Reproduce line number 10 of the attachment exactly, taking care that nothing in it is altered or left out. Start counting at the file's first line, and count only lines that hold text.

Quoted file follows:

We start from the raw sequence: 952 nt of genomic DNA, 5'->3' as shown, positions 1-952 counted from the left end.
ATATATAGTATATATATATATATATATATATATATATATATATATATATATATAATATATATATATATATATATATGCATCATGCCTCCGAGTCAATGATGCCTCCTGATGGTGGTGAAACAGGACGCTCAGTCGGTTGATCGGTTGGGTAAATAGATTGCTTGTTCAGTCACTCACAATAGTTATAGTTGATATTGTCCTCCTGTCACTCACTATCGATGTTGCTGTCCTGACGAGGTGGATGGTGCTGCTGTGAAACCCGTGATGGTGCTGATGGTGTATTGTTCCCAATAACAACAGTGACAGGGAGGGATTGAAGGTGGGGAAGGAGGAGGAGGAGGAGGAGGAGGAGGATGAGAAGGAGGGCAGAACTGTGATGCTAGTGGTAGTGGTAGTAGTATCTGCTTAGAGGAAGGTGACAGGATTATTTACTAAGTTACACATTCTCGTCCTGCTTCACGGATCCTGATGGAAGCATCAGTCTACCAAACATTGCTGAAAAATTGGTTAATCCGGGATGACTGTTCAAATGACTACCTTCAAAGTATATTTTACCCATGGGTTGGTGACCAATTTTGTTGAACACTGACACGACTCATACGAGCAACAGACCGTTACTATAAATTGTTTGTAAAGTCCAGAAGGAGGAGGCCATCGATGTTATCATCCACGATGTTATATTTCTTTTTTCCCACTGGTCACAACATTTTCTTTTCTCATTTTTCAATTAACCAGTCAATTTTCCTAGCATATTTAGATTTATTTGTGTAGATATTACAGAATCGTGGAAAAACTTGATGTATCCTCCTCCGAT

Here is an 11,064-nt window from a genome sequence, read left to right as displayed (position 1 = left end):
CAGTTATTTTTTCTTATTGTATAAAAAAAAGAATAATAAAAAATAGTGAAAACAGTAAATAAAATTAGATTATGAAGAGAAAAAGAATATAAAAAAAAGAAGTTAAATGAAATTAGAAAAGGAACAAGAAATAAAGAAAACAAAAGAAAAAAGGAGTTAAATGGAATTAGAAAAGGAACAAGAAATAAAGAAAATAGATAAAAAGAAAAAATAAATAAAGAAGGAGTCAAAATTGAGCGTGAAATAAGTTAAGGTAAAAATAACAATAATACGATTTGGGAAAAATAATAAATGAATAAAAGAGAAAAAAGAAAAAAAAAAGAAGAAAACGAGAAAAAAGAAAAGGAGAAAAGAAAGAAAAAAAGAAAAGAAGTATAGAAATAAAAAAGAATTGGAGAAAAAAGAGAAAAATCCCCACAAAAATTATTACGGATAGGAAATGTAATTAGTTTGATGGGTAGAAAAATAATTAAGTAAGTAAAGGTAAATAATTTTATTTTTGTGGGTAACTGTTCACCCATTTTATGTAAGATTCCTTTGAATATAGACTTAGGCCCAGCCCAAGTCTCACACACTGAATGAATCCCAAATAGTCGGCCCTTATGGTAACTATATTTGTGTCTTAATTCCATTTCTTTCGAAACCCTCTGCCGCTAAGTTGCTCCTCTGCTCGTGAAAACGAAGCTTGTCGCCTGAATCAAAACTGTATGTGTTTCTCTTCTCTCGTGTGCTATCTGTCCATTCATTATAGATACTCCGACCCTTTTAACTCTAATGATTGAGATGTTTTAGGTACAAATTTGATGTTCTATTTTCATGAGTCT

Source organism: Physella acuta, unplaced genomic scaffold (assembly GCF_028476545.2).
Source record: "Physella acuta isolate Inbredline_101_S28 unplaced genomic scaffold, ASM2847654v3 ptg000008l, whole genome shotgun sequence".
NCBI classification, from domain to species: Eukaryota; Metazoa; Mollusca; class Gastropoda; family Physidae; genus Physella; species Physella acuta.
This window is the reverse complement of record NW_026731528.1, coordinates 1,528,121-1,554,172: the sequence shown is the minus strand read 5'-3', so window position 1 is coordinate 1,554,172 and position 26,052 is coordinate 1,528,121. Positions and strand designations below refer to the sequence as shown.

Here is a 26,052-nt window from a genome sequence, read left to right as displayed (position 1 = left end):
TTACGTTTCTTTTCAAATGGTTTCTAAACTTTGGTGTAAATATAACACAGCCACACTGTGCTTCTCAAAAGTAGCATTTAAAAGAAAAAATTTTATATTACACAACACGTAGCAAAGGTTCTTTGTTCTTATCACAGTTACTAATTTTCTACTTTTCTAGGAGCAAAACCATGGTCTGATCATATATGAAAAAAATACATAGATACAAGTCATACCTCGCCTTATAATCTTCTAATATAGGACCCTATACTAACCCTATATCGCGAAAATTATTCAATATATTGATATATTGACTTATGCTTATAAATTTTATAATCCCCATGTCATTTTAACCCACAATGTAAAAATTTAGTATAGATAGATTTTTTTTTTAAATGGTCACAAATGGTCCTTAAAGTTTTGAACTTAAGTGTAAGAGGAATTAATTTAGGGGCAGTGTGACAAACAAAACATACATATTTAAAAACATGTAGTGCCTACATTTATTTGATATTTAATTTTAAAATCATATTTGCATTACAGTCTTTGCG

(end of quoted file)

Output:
TTACGTTTCTTTTCAAATGGTTTCTAAACTTTGGTGTAAATATAACACAGCCACACTGTGCTTCTCAAAAGTAGCATTTAAAAGAAAAAATTTTATATTACACAACACGTAGCAAAGGTTCTTTGTTCTTATCACAGTTACTAATTTTCTACTTTTCTAGGAGCAAAACCATGGTCTGATCATATATGAAAAAAATACATAGATACAAGTCATACCTCGCCTTATAATCTTCTAATATAGGACCCTATACTAACCCTATATCGCGAAAATTATTCAATATATTGATATATTGACTTATGCTTATAAATTTTATAATCCCCATGTCATTTTAACCCACAATGTAAAAATTTAGTATAGATAGATTTTTTTTTTAAATGGTCACAAATGGTCCTTAAAGTTTTGAACTTAAGTGTAAGAGGAATTAATTTAGGGGCAGTGTGACAAACAAAACATACATATTTAAAAACATGTAGTGCCTACATTTATTTGATATTTAATTTTAAAATCATATTTGCATTACAGTCTTTGCG